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The Standing Rules of the Senate are the parliamentary procedures adopted by the United States Senate that govern its procedure. The Senate's power to establish rules derives from Article One, Section 5 of the United States Constitution: "Each House may determine the rules of its proceedings..."
There are currently forty-four rules, with the latest revision having been adopted on January 24, 2013.(The Legislative Transparency and Accountability Act of 2006 lobbying reform bill introduced a 44th rule on earmarks). The stricter rules are often waived by unanimous consent.
The Constitution provides that a majority of the Senate constitutes a quorum to do business. Under the rules and customs of the Senate, a quorum is always assumed to be present unless a quorum call explicitly demonstrates otherwise. Any senator may request a quorum call by "suggesting the absence of a quorum"; a clerk then calls the roll of the Senate and notes which members are present. In practice, senators almost always request quorum calls not to establish the presence of a quorum, but to temporarily delay proceedings without having to adjourn the session. Such a delay may serve one of many purposes; often, it allows Senate leaders to negotiate compromises off the floor or to allow senators time to come to the Senate floor to make speeches without having to constantly be present in the chamber while waiting for the opportunity. Once the need for a delay has ended, any senator may request unanimous consent to rescind the quorum call.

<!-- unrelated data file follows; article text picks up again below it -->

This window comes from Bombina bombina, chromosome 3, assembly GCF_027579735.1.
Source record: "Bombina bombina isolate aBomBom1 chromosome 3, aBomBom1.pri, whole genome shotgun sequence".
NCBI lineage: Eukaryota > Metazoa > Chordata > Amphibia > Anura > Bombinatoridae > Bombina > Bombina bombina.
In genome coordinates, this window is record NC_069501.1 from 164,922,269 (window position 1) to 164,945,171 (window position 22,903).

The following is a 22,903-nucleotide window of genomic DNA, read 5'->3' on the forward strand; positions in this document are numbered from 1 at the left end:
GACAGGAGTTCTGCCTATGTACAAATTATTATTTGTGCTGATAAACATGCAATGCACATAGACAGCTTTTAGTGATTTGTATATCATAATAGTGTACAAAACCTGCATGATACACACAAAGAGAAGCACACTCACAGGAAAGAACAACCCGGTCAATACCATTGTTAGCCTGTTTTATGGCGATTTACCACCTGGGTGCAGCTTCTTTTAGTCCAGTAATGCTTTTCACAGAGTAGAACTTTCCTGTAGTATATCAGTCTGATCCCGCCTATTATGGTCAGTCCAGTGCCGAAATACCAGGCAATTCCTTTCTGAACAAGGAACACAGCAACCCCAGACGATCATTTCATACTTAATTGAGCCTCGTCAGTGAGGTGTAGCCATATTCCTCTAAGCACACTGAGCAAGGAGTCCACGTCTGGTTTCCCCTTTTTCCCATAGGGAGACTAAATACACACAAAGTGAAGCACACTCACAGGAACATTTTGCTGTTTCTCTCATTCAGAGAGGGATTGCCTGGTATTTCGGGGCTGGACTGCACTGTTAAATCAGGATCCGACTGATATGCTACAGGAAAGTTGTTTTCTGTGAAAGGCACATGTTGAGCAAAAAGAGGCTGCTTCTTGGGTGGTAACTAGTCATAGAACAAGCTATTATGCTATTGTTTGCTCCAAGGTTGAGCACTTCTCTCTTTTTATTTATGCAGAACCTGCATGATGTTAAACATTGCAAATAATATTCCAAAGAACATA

During debates, senators may speak only if called upon by the presiding officer. The presiding officer is, however, required to recognize the first senator who rises to speak. Thus, the presiding officer has little control over the course of debate. Customarily, the majority leader and minority leader are accorded priority during debates, even if another senator rises first. All speeches must be addressed to the presiding officer, using the words "Mr. President" or "Madam President." Only the presiding officer may be directly addressed in speeches; other members must be referred to in the third person. In most cases, senators refer to each other not by name, but by state, using forms such as "the senior senator from Virginia" or "the junior senator from California."
There are very few restrictions on the content of speeches; there is no requirement that speeches be germane to the matter before the Senate.